How payment processors can learn from Netflix's approach to design

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As payment processors evolve into full-fledged technology providers, they must make their tools as easy to navigate as a company like Netflix makes it to peruse its vast library of films.

Atlanta-based Global Payments is working with startup InVision, a design company that works with companies like Google and Netflix, to design a portal that will allow merchants to quickly work with banks or customers to reconcile and troubleshoot transactions, including addressing disputes and chargebacks.

With companies like Netflix, “we bring in the best tools to bring their ideas to life,” said Stephen Gates, head of design transformation at Sunnyvale, Calif.-based InVision.”For other companies, they may just be starting to understand the value of design, so we teach them the basics and bring about a design transformation for their user interfaces.”

In some ways, Gates said, InVision operates “like Robin Hood in that we take the best practices of the design rich and spread that to all other companies.”

Global Payments has benefited in having InVision provide the tools for the processor’s design team and app developers to quickly present mobile app or website tests.

“The main thing is InVision helps with design thinking, so it’s not a designer opinion against a product engineer,” said Claire Bauden, vice president of product design at Global Payments. “By having InVision do this, we are getting user feedback, comments and recordings of user test sessions.”

Claire Bauden, vice president of product design at Global Payments

The process puts an end to lengthy in-house debates or arguments because the InVision process strictly relies on what end users say what works and what doesn’t, Bauden added.

“That’s what I really like about this job,” Bauden said of the product design division at Global Payments. “We used to have a lot of guesses and opinions, and I don’t want that. I want decisions based on facts — what the user is telling us.”

Various InVision elements include mobile app prototypes, element libraries, photographs, navigation flows, web prototypes and architecture documents.

“We are the pipes that are letting all of that testing work happen,” Gates said. “Our team can come in and work with a company to talk about the importance of design and share best practices so that when they launch the app or promo, it is the best it can be.”

With Global Payments, InVision is providing the tools to go through the design process and solve problems that the consumer might face when interacting through a mobile device or online.

The tools that InVision and others advanced in mobile technologies can bring to a project are vital in a world of beta testing new services, said Steve Mott, principal of BetterBuyDesign, a Stamford, Conn.-based consulting firm.

As it is, there are some hoops to jump through, but not enough to deter progress. The networks have rules that call for separate certifications on every point of sale, every brand and every processor that might be involved with a merchant.

“If it weren’t for the labyrinth of network rules, it would be a godsend for those who essentially build and try things and fix things on the development cycle in a way that digital payments requires,” Mott said.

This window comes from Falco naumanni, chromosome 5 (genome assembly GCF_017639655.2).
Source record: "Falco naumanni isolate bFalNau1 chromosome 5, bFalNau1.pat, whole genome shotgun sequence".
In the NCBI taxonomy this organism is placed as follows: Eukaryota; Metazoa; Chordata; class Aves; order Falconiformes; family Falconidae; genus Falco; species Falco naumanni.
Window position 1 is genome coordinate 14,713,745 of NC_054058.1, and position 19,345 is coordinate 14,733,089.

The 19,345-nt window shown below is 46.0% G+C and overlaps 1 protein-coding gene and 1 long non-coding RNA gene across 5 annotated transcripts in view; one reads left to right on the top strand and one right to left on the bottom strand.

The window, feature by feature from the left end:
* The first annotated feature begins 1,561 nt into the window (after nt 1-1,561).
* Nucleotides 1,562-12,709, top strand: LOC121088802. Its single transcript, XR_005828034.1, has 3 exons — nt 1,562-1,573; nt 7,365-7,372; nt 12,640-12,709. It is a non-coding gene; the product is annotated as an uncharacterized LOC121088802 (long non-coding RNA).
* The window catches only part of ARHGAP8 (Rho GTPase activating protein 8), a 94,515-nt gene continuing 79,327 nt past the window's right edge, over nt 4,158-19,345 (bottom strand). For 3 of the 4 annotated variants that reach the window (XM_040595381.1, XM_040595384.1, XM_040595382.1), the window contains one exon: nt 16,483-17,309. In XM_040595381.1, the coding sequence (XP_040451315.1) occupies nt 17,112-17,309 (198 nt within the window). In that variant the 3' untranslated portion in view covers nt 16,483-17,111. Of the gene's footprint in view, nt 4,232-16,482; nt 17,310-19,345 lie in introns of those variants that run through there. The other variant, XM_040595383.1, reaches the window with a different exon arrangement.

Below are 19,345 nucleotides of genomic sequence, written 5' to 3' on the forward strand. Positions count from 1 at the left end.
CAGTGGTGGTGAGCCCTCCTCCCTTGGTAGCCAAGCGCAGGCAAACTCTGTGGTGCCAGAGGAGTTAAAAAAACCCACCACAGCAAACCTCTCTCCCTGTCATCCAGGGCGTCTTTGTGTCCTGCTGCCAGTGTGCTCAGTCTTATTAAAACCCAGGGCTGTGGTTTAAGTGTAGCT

“Network rules are in place to make sure something new doesn’t mess up the network,” Mott added. “But a network-centric view isn’t really relevant in the mobile world; what is relevant is the consumer experience for the app or site they are interfacing with.”

First Data, Vantiv, TSYS and others also have advanced their integrated payments capabilities and introduced new digital and mobile interfaces for their customers.

“Ultimately, they are trying to please their merchant clients, but also maximize transaction volume,” Mott said.

Processors in the past few years have become more self-sufficient in the digital and mobile world, and companies like InVision provide useful tools to decrease testing time and make the process more efficient, he added.

Global Payments has gone through that process the past five years, Global’s Bauden explained.

“In the past, Global designers were working on different projects with different tools, and it was painful,” she said. “We changed to InVision and from that moment, when a prototype was locked in, the developers knew that there weren’t going to be any more tests or changes.”

The main vision going forward is that Global Payments is focusing on a consumer-centric approach, said Bauden, whose team operates out of Dublin, Ireland and Atlanta. “The merchant portal is going to be the showcase for us in how we care about the merchant customer, with InVision helping us educate and push this internally as well.”

In many ways, the introduction of faster prototypes and testing mechanisms could ultimately put an end to long testing periods, service bugs and consumer complaints.

“We create the design tools and help our customers like Global Payments really try to look at how they can take their design and be able to prototype it quickly and easily,” InVision’s Gates said.

Because InVision doesn’t create the final coding to make an app operate, Gates acknowledges that the tech teams of their clients have to make the mobile and digital services handle the tasks that benefit customers.

“Global Payments is still very much the one doing the heavy lifting, and we are giving them the tools to either build faster or try things more quickly,” he added.


This post was originally published here
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